In an action for infringement of trademark statutory right of the plaintiff for an injunction cannot be lost merely on the question of principles of delay. The courts have stated time and again that mere delay in bringing an action is not sufficient to defeat grant of injunction in cases of infringement of trademark. Courts have further gone to say that even if there may be a bonafide inordinate delay on the part of the plaintiff in bringing a suit for injunction, the application of the plaintiff for an interim injunction cannot be dismissed on the ground that the defendant has been using the mark for a number of years. However, if the plaintiff knowingly stands by and lets the defendant build up their business or venture, then in that case the plaintiff would be stopped by their acquiescence from claiming equitable relief in the form of interim injunction and may even prejudice its chances of obtaining a permanent injunction.
The difference between delay and acquiescence has been aptly explained in the case of Hindustan Pencils (P) Ltd. vs. India Stationery Products Co. and Anr. (decided on 23.1.1989), wherein the Delhi High Court held that delay and acquiescence are two different concepts. While delay would be mere passage of time, acquiescence occurs when the proprietor of the trademark in full knowledge of his rights and knowing that the infringer is ignorant of them, does something to encourage the infringer's misapprehension, with the result that the infringer acts upon his mistaken belief and worsens his position. The court observed that if the defendant is an honest user, then delay on the part of the plaintiff coupled with prejudice caused to the defendant, if shown, would amount to laches and would be a valid defense. However, in cases where the defendant was dishonestly using/adopting the mark, even if there was inordinate delay on part of the plaintiff in bringing the suit, the relief of injunction will not be denied. The court in the said case granted interim injunction to the plaintiff even though the plaintiff was delayed by 6 years in bringing the suit.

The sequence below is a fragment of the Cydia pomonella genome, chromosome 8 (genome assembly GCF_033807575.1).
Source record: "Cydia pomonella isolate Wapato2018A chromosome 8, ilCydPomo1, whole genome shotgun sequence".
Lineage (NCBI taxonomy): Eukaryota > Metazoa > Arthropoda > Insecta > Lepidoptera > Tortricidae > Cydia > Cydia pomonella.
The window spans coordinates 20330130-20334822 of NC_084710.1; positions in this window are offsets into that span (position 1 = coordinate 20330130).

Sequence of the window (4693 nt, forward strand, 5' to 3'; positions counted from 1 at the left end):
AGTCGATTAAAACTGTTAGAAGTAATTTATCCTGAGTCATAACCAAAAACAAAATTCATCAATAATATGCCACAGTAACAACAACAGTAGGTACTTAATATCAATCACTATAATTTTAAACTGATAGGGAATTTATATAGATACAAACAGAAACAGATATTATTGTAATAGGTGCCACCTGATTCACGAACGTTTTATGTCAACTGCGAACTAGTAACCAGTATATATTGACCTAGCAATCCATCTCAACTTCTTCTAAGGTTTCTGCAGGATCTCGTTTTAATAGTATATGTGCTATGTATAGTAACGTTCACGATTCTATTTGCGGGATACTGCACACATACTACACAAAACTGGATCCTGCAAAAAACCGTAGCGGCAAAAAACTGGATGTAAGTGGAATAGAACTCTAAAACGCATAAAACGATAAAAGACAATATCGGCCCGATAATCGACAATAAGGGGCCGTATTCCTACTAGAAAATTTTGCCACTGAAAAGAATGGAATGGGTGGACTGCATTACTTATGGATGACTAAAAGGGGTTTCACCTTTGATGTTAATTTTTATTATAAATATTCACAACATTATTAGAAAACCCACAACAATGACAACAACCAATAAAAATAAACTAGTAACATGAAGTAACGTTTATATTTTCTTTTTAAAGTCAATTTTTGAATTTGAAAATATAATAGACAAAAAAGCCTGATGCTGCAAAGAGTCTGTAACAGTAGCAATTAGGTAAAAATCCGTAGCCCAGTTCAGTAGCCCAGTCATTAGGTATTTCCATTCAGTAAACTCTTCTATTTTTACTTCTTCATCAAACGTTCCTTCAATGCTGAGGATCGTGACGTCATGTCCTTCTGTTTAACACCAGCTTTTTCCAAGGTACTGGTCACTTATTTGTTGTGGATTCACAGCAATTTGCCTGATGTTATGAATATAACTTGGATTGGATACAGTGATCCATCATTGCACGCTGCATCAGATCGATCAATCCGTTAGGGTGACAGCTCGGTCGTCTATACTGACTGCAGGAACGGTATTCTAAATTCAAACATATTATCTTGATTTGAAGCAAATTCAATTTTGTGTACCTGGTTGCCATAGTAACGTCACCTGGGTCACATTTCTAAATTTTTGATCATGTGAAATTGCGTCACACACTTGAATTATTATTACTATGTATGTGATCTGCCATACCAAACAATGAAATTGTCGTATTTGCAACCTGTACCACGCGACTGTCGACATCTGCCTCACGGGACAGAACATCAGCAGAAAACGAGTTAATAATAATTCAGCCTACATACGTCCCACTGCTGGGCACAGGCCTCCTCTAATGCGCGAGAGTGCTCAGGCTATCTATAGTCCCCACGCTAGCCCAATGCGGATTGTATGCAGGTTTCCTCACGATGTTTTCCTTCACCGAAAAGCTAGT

In a recent judgment, the Bombay High Court in the matter Essel Propack Ltd. v. Essel Kitchenware Ltd. and Ors. (decided on 11.03.2016), went a step further and held that even silent assent to the defendant for a number of years on the part of the plaintiff amounts to acquiescence of its claim to seeking injunction. The Hon’ble court said that ‘acquiescence means assent to an infringement of rights, either express or implied from conduct, by which the right to equitable relief is normally lost. It takes place when a person, with full knowledge of his own rights and of any acts which infringe them, has either at the time of infringement or after infringement, by his conduct led the persons responsible for the infringement to believe that he has waived or abandoned his rights. It literally means silent assent’.
In the matter of M/s. Power Control Appliances & Ors. v. Sumeet Machines Pvt. Ltd. [(1994) 2 SCC 448] the Supreme Court held that, ‘Acquiescence is sitting by when another is invading the rights and spending money on it. It is a course of conduct inconsistent with the claim for exclusive rights in a trade mark, trade name etc. It implies positive acts; not merely silence or inaction such as is involved in laches. If the acquiescence in the infringement amounts to consent, it will be a complete defence’.